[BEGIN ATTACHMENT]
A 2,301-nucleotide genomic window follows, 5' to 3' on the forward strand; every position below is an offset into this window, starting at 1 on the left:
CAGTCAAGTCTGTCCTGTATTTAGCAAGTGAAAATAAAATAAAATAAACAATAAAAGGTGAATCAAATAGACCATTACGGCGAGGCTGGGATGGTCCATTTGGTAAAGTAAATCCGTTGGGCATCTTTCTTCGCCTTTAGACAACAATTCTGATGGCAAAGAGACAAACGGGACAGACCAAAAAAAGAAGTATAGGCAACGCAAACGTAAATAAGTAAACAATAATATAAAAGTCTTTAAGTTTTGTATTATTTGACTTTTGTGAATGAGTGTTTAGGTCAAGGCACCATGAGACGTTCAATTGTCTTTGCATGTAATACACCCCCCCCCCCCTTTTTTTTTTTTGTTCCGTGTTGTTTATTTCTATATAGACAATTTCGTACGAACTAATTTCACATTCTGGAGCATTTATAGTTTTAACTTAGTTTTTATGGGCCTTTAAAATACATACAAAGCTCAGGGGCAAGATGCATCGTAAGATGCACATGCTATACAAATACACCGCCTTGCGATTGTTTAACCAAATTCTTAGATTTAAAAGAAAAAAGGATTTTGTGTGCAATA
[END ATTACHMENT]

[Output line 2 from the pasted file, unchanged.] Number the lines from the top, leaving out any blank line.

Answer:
CAGTCAAGTCTGTCCTGTATTTAGCAAGTGAAAATAAAATAAAATAAACAATAAAAGGTGAATCAAATAGACCATTACGGCGAGGCTGGGATGGTCCATTTGGTAAAGTAAATCCGTTGGGCATCTTTCTTCGCCTTTAGACAACAATTCTGATGGCAAAGAGACAAACGGGACAGACCAAAAAAAGAAGTATAGGCAACGCAAACGTAAATAAGTAAACAATAATATAAAAGTCTTTAAGTTTTGTATTATTTGACTTTTGTGAATGAGTGTTTAGGTCAAGGCACCATGAGACGTTCAATTGTCTTTGCATGTAATACACCCCCCCCCCCCTTTTTTTTTTTTGTTCCGTGTTGTTTATTTCTATATAGACAATTTCGTACGAACTAATTTCACATTCTGGAGCATTTATAGTTTTAACTTAGTTTTTATGGGCCTTTAAAATACATACAAAGCTCAGGGGCAAGATGCATCGTAAGATGCACATGCTATACAAATACACCGCCTTGCGATTGTTTAACCAAATTCTTAGATTTAAAAGAAAAAAGGATTTTGTGTGCAATA